The newly released Senate report has already drawn attention for its harrowing view of the details of US torture, but it also comes at the end of a long and frightening effort to keep those details secret. As the new report makes clear, CIA officials lied to Congress over and over in defense of the program, whether it was to make torture seem more effective, less brutal, or more legally sanctioned than it really was, making it impossible for the legislature to provide effective oversight. Here are the eight biggest lies, noted with frustration over and over again throughout the report. It's an incomplete list, but an important one to keep in mind if there's ever going to be a meaningful check on the power of US intelligence agencies.
Lie: There are no detention sites
The Senate first started asking questions about CIA detention sites after 9/11, when rumors started circulating about plans for an unorthodox interrogation program. In the first briefing, on November 13, 2001, Deputy Director of Operations James Pavitt "assured the [Senate Intelligence] Committee that it would be informed of each individual who entered CIA custody." Pavitt also disavowed the use of torture. The following April, the CIA told the committee on the record that the agency "has no current plans to develop a detention facility." In fact, the CIA was already holding Abu Zubaydah at a detention site in a still-undisclosed location.
Lie: Fewer than 100 people are held by the CIA
After the House voted to limit CIA interrogations to only previously authorized techniques in February of 2008, Hayden told the committee that the CIA had detained fewer than 100 people. The report now names 119 people detained from 2002 to 2008.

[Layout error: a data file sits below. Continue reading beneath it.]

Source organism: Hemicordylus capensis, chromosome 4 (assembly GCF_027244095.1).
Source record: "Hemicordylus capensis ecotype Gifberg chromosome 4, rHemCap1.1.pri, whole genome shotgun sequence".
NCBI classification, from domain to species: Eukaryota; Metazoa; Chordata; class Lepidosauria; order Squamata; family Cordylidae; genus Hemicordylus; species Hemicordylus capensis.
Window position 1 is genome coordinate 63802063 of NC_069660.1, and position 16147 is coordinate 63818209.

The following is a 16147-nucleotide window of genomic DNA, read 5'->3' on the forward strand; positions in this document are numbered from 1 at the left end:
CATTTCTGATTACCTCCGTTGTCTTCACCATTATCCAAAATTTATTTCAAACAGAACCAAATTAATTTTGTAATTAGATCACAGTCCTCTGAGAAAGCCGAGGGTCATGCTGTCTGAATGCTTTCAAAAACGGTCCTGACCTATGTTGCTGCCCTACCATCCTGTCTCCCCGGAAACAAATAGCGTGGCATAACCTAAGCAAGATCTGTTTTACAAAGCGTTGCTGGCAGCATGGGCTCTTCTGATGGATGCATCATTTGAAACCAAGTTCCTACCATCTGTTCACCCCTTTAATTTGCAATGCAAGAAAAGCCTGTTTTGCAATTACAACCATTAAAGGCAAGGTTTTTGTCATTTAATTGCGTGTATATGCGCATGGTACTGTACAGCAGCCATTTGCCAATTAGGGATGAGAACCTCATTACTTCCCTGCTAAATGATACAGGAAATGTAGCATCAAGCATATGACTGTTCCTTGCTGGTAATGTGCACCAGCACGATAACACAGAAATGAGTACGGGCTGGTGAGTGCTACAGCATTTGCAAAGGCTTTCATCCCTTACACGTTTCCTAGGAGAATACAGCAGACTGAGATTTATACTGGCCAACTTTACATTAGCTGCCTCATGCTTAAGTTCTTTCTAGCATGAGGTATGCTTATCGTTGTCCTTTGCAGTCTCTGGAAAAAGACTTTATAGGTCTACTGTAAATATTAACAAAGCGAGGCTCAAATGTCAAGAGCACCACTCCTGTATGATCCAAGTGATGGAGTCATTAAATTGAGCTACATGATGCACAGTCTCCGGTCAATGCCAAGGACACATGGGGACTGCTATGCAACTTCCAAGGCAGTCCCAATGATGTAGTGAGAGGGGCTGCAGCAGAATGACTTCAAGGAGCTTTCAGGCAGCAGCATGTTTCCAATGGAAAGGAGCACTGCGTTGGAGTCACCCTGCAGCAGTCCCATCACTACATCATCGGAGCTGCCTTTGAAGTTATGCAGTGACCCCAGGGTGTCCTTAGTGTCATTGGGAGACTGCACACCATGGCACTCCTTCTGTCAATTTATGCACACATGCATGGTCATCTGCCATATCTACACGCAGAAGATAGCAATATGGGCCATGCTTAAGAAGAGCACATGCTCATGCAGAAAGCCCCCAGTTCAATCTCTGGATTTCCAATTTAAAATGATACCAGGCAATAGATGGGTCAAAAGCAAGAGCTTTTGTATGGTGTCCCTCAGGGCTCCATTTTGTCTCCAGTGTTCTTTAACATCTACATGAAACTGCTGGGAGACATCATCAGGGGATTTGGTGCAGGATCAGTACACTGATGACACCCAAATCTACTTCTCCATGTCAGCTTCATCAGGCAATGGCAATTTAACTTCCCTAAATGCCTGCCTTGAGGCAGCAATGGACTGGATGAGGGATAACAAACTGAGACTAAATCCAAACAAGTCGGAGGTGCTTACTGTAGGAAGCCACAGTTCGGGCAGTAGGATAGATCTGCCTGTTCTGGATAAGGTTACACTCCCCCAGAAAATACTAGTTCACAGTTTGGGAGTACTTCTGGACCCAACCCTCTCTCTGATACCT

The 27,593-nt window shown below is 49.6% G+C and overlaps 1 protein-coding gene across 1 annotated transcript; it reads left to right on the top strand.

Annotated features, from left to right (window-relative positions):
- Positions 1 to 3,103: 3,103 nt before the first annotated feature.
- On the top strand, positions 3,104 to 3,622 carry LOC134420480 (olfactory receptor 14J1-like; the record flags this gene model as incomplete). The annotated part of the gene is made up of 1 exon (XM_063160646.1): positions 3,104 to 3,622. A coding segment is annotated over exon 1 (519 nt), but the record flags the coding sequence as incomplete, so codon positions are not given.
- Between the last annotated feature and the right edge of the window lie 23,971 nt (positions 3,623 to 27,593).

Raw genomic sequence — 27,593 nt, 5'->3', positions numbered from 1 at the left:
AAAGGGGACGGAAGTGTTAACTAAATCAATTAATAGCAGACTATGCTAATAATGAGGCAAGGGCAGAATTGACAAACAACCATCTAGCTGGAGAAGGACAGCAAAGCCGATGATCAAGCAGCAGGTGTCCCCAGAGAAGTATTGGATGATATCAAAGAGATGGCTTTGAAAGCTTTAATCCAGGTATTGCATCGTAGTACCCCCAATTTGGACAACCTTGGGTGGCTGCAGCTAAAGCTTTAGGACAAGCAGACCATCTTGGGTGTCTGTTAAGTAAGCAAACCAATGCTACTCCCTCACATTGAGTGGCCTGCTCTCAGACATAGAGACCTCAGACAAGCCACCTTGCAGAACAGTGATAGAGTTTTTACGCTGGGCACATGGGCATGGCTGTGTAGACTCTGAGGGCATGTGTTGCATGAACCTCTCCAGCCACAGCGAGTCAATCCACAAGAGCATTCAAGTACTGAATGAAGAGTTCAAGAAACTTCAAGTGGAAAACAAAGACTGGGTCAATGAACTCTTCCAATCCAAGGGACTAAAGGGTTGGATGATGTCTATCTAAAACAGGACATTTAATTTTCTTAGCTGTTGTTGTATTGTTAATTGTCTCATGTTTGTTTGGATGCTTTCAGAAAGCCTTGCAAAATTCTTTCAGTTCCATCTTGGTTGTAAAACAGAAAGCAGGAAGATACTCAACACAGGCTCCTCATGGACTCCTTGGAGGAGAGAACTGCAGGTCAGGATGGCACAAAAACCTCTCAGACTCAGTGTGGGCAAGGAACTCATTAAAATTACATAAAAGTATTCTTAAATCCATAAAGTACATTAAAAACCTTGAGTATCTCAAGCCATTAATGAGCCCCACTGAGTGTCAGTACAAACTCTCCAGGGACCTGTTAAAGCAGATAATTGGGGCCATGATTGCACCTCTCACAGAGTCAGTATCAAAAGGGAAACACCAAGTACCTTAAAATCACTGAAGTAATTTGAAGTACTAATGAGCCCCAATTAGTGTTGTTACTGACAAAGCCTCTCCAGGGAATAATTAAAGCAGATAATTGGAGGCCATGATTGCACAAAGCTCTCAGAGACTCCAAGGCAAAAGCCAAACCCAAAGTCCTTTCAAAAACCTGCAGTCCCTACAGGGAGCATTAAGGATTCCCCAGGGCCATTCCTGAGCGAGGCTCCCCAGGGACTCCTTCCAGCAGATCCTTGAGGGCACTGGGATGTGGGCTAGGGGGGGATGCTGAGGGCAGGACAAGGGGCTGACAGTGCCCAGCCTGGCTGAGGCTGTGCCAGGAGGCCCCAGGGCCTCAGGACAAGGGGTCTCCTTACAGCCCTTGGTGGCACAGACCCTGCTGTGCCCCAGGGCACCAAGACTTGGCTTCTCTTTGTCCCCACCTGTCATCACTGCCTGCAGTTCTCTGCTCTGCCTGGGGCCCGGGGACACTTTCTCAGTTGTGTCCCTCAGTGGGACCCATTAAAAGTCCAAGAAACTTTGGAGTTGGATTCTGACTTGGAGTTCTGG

Lie: The CIA does not videotape interrogations
The most damning piece of evidence against torture was the videotapes of early CIA interrogations, made to establish a record for any subsequent prosecution. The CIA destroyed the tapes on November 8th, 2005, to prevent them from falling into the hands of an independent investigatory commission that had been proposed by Senator Carl Levin. Asked about the tapes at a briefing a year later, CIA officials testified that "the CIA did not videotape interrogations," striking any mention of the tapes.
Lie: The program was cleared with leaders in Congress
In a 2007 statement, CIA director Michael Hayden told Congress that "[a]s CIA's efforts to implement [new interrogation] authorities got underway in 2002, the majority and minority leaders of the Senate, the speaker and the minority leader of the House, and the chairs and ranking members of the intelligence committees were fully briefed on the interrogation program." As Marcy Wheeler has pointed out, then-Senate Majority leader Tom Daschle and House Minority Leader Richard Gephardt were never briefed on the program. House speaker Dennis Hastert and Senate minority leader Trent Lott weren’t briefed until 2005 and 2006, respectively.